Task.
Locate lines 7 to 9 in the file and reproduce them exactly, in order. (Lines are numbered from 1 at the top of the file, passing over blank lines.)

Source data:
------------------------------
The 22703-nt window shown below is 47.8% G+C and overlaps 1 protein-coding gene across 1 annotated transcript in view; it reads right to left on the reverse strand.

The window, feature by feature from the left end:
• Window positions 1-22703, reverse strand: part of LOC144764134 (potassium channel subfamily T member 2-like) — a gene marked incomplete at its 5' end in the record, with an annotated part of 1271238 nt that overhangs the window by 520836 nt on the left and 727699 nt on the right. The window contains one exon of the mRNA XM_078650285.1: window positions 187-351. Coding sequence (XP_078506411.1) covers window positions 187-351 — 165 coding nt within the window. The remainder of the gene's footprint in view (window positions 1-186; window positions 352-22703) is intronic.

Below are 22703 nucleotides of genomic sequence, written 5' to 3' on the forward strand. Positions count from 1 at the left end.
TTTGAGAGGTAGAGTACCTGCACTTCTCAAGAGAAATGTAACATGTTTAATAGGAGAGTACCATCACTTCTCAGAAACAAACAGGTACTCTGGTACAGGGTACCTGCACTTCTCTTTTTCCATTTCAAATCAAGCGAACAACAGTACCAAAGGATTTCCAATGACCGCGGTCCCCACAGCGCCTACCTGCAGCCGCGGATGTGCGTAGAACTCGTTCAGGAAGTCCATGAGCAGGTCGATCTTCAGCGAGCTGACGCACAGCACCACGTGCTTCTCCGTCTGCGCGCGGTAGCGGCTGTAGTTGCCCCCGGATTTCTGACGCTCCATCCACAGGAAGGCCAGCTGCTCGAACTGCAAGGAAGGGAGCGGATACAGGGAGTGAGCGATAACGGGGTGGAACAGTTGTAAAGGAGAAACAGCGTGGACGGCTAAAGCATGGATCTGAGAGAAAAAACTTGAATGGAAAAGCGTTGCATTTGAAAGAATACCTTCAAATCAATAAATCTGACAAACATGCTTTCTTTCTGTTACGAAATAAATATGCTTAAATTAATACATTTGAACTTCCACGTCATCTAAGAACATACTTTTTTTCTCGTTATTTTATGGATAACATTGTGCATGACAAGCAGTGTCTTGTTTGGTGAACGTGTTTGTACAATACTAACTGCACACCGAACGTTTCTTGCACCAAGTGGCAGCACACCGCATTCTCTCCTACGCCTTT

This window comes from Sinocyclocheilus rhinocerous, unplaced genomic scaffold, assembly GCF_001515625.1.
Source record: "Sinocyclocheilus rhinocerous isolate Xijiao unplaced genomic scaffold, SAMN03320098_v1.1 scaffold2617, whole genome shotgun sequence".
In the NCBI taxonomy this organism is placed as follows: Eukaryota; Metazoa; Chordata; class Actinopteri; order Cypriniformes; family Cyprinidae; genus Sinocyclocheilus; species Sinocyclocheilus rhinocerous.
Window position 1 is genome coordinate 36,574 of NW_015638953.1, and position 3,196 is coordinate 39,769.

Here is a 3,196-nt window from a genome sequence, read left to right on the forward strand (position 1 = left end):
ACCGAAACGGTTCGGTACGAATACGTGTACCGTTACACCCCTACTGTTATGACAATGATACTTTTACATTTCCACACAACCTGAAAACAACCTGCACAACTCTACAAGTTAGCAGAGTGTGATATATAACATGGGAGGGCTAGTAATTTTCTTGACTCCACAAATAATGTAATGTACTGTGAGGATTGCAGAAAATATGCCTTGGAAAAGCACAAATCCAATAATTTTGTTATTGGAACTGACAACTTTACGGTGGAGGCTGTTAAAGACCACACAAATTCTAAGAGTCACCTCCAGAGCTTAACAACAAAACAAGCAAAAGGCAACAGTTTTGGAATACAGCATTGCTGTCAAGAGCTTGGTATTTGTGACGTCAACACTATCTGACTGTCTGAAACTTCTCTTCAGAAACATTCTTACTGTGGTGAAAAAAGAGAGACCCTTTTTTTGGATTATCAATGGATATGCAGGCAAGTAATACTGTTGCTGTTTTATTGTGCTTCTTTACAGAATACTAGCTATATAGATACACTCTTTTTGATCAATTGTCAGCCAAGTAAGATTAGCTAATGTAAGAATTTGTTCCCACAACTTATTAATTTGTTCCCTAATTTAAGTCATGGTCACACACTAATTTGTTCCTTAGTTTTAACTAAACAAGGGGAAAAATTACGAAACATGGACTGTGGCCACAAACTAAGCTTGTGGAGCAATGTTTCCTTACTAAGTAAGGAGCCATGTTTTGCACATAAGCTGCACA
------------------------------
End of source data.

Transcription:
Source record: "Sinocyclocheilus rhinocerous isolate Xijiao unplaced genomic scaffold, SAMN03320098_v1.1 scaffold2617, whole genome shotgun sequence".
In the NCBI taxonomy this organism is placed as follows: Eukaryota; Metazoa; Chordata; class Actinopteri; order Cypriniformes; family Cyprinidae; genus Sinocyclocheilus; species Sinocyclocheilus rhinocerous.
Window position 1 is genome coordinate 36,574 of NW_015638953.1, and position 3,196 is coordinate 39,769.